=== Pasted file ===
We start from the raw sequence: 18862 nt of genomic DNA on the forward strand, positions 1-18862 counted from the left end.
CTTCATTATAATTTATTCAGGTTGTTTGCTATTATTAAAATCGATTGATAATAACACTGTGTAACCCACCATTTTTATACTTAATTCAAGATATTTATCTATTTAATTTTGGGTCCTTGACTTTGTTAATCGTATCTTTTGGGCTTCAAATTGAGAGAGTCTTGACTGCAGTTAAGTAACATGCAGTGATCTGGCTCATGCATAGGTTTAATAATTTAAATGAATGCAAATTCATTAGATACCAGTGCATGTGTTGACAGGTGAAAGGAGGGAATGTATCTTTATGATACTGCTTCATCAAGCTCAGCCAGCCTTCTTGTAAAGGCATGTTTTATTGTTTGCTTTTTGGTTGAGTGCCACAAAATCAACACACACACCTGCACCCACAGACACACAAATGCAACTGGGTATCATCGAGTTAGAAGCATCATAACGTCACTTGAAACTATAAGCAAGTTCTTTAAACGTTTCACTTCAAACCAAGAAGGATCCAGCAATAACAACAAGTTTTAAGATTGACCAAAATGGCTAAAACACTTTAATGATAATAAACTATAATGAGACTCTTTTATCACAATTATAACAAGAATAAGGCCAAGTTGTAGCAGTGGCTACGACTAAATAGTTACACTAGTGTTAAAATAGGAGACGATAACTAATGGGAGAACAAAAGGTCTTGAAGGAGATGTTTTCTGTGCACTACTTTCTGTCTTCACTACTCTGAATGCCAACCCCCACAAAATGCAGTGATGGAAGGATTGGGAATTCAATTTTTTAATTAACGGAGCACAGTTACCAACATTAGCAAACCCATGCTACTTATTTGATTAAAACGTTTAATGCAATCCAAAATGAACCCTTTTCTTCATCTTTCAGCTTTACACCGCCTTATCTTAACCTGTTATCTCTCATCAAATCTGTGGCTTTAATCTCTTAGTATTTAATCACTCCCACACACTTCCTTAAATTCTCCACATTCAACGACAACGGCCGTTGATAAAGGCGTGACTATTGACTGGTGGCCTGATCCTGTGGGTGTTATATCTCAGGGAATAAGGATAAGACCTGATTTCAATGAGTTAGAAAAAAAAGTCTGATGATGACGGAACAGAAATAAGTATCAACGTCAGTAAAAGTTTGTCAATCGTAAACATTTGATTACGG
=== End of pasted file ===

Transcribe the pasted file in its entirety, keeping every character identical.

We start from the raw sequence: 18862 nt of genomic DNA on the forward strand, positions 1-18862 counted from the left end.
CTTCATTATAATTTATTCAGGTTGTTTGCTATTATTAAAATCGATTGATAATAACACTGTGTAACCCACCATTTTTATACTTAATTCAAGATATTTATCTATTTAATTTTGGGTCCTTGACTTTGTTAATCGTATCTTTTGGGCTTCAAATTGAGAGAGTCTTGACTGCAGTTAAGTAACATGCAGTGATCTGGCTCATGCATAGGTTTAATAATTTAAATGAATGCAAATTCATTAGATACCAGTGCATGTGTTGACAGGTGAAAGGAGGGAATGTATCTTTATGATACTGCTTCATCAAGCTCAGCCAGCCTTCTTGTAAAGGCATGTTTTATTGTTTGCTTTTTGGTTGAGTGCCACAAAATCAACACACACACCTGCACCCACAGACACACAAATGCAACTGGGTATCATCGAGTTAGAAGCATCATAACGTCACTTGAAACTATAAGCAAGTTCTTTAAACGTTTCACTTCAAACCAAGAAGGATCCAGCAATAACAACAAGTTTTAAGATTGACCAAAATGGCTAAAACACTTTAATGATAATAAACTATAATGAGACTCTTTTATCACAATTATAACAAGAATAAGGCCAAGTTGTAGCAGTGGCTACGACTAAATAGTTACACTAGTGTTAAAATAGGAGACGATAACTAATGGGAGAACAAAAGGTCTTGAAGGAGATGTTTTCTGTGCACTACTTTCTGTCTTCACTACTCTGAATGCCAACCCCCACAAAATGCAGTGATGGAAGGATTGGGAATTCAATTTTTTAATTAACGGAGCACAGTTACCAACATTAGCAAACCCATGCTACTTATTTGATTAAAACGTTTAATGCAATCCAAAATGAACCCTTTTCTTCATCTTTCAGCTTTACACCGCCTTATCTTAACCTGTTATCTCTCATCAAATCTGTGGCTTTAATCTCTTAGTATTTAATCACTCCCACACACTTCCTTAAATTCTCCACATTCAACGACAACGGCCGTTGATAAAGGCGTGACTATTGACTGGTGGCCTGATCCTGTGGGTGTTATATCTCAGGGAATAAGGATAAGACCTGATTTCAATGAGTTAGAAAAAAAAGTCTGATGATGACGGAACAGAAATAAGTATCAACGTCAGTAAAAGTTTGTCAATCGTAAACATTTGATTACGG